Focusing the Camera on Your iPhone X
The camera in the iPhone X can detect up to ten faces in a scene, placing a rectangle on top of each mug. Behind the scenes, the camera is balancing the exposure across each face. If you want to lock the focus and exposure settings while taking a picture, press and hold your finger against the screen until the rectangle pulses. AE/AF Lock will appear on the screen. Tap the screen again to make AE/AF Lock disappear.
The iPhone X gets a big boost from dual optical image stabilization, which uses complex algorithms to help you compensate for a case of the shakes. Meanwhile, the A11 Bionic chip, with a built-in image signal processor, can detect various elements in a scene — such as people, motion, and lighting conditions.
When a sun icon is visible, you can drag your finger up or down against the screen to increase or decrease the brightness in a scene. You can change the exposure settings of a given shot and lighten or darken scenes for both still photos and video.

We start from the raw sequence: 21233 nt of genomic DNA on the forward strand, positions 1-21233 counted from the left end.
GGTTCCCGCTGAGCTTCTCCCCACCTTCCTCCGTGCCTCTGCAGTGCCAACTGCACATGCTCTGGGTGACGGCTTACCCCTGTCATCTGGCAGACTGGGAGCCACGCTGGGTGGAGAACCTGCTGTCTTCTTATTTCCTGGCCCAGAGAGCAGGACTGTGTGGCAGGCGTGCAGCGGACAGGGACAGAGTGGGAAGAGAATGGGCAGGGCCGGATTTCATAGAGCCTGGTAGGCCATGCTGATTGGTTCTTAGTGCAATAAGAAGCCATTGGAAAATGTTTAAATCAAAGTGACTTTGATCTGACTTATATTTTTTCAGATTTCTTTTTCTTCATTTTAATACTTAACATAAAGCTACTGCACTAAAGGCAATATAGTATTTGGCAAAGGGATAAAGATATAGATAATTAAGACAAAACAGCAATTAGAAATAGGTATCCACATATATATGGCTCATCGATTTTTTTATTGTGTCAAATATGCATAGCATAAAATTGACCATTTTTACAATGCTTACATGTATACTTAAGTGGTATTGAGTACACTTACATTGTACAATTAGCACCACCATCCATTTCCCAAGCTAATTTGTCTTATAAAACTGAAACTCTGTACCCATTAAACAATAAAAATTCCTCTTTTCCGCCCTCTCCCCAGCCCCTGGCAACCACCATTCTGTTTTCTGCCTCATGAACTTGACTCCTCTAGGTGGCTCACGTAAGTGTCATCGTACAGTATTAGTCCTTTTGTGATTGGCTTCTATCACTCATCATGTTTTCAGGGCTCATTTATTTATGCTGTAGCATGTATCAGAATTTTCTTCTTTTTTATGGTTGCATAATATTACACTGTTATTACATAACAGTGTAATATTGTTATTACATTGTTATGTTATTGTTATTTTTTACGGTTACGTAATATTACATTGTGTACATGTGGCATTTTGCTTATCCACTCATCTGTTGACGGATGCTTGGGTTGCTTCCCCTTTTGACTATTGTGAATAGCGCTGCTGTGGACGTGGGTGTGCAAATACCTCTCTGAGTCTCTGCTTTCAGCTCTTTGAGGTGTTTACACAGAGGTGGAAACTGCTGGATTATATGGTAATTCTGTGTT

The X also includes a focus pixels sensor. Think of it as a fancy under-the-hood tool to help the cameras focus faster and focus better.
And the X has not one but two rear 12-megapixel cameras, one wide angle and one telephoto. The front TrueDepth camera on the iPhone X has a 7mp sensor.
You can also exploit a feature known as HDR, or high dynamic range, photography. Tap the HDR button to turn on HDR. The HDR feature takes three separate exposures (long, normal, short) and blends the best parts of the three shots into a single image. In Settings (under Photos & Camera), you can choose to keep the “normal” photo along with your HDR result or just hang onto the latter. You can also turn on Auto HDR in Settings; if you do so, you won’t see the HDR button when shooting pictures.
The rear cameras on the X bring other goodies. The wide-angle f/1.8 aperture, telephoto f/2.4 aperture, and six-element lens perform especially well in low light.
While you’re in the Camera settings, note that you can also turn on grid lines, which help you frame a shot using the photographic principle known as the Rule of Thirds.